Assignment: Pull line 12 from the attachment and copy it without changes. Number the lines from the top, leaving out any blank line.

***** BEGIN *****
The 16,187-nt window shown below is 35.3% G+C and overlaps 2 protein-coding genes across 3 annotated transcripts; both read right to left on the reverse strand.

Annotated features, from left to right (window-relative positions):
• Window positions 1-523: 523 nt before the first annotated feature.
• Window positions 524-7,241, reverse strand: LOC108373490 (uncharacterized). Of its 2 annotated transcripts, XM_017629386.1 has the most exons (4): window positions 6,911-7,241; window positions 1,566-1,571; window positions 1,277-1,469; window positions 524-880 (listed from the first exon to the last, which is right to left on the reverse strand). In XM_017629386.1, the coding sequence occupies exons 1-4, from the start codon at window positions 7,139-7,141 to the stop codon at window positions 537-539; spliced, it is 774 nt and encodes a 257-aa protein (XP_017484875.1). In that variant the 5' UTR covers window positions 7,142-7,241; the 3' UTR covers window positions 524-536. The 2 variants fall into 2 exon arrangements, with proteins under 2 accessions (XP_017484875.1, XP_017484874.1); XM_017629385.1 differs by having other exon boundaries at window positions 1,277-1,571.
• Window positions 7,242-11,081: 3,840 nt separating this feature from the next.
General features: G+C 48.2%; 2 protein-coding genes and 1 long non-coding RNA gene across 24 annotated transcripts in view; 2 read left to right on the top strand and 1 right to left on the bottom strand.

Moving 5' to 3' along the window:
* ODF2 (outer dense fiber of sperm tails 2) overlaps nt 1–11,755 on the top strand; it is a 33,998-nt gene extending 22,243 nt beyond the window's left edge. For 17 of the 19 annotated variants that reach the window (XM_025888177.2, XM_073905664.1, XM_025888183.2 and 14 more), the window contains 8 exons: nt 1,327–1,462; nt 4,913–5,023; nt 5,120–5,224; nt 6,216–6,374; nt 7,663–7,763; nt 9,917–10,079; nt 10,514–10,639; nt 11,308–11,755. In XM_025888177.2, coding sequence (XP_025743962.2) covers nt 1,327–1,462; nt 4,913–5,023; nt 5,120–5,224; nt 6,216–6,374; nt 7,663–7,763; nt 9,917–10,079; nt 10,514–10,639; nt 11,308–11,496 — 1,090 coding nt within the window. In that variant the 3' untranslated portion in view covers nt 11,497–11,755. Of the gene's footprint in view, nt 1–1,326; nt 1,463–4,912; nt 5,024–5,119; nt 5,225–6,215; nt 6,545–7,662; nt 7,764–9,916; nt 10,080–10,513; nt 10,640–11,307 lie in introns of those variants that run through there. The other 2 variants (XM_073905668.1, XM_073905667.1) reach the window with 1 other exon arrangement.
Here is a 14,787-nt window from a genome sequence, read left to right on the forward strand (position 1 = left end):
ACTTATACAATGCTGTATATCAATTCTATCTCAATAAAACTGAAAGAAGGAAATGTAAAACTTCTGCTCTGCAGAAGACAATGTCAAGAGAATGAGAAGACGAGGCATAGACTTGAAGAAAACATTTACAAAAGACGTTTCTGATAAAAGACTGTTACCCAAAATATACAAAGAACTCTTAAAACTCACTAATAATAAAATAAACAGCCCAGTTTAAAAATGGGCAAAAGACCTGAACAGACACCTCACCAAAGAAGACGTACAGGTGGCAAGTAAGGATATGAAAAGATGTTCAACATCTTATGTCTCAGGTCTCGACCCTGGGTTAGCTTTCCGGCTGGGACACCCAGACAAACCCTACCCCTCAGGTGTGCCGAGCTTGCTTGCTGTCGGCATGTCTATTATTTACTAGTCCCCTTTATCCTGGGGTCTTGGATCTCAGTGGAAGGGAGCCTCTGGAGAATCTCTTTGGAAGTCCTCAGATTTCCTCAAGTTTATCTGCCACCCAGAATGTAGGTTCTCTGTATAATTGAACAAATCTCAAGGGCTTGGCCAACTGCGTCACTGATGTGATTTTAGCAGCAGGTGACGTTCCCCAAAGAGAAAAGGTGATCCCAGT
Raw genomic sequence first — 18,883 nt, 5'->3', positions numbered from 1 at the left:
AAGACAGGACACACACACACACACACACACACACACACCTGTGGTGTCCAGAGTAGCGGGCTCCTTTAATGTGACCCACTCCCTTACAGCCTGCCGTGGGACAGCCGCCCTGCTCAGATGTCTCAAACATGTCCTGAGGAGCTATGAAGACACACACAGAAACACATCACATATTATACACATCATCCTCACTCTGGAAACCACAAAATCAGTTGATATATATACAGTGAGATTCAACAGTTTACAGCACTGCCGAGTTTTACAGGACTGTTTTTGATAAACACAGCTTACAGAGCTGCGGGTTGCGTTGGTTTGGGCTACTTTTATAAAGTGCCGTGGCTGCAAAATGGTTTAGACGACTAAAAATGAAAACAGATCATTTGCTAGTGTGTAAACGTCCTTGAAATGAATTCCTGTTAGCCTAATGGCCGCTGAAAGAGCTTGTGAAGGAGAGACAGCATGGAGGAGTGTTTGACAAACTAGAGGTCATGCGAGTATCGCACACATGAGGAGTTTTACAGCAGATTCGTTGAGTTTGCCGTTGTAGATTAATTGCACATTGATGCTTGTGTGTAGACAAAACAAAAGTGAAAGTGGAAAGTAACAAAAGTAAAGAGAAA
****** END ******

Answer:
AAGACAGGACACACACACACACACACACACACACACACCTGTGGTGTCCAGAGTAGCGGGCTCCTTTAATGTGACCCACTCCCTTACAGCCTGCCGTGGGACAGCCGCCCTGCTCAGATGTCTCAAACATGTCCTGAGGAGCTATGAAGACACACACAGAAACACATCACATATTATACACATCATCCTCACTCTGGAAACCACAAAATCAGTTGATATATATACAGTGAGATTCAACAGTTTACAGCACTGCCGAGTTTTACAGGACTGTTTTTGATAAACACAGCTTACAGAGCTGCGGGTTGCGTTGGTTTGGGCTACTTTTATAAAGTGCCGTGGCTGCAAAATGGTTTAGACGACTAAAAATGAAAACAGATCATTTGCTAGTGTGTAAACGTCCTTGAAATGAATTCCTGTTAGCCTAATGGCCGCTGAAAGAGCTTGTGAAGGAGAGACAGCATGGAGGAGTGTTTGACAAACTAGAGGTCATGCGAGTATCGCACACATGAGGAGTTTTACAGCAGATTCGTTGAGTTTGCCGTTGTAGATTAATTGCACATTGATGCTTGTGTGTAGACAAAACAAAAGTGAAAGTGGAAAGTAACAAAAGTAAAGAGAAA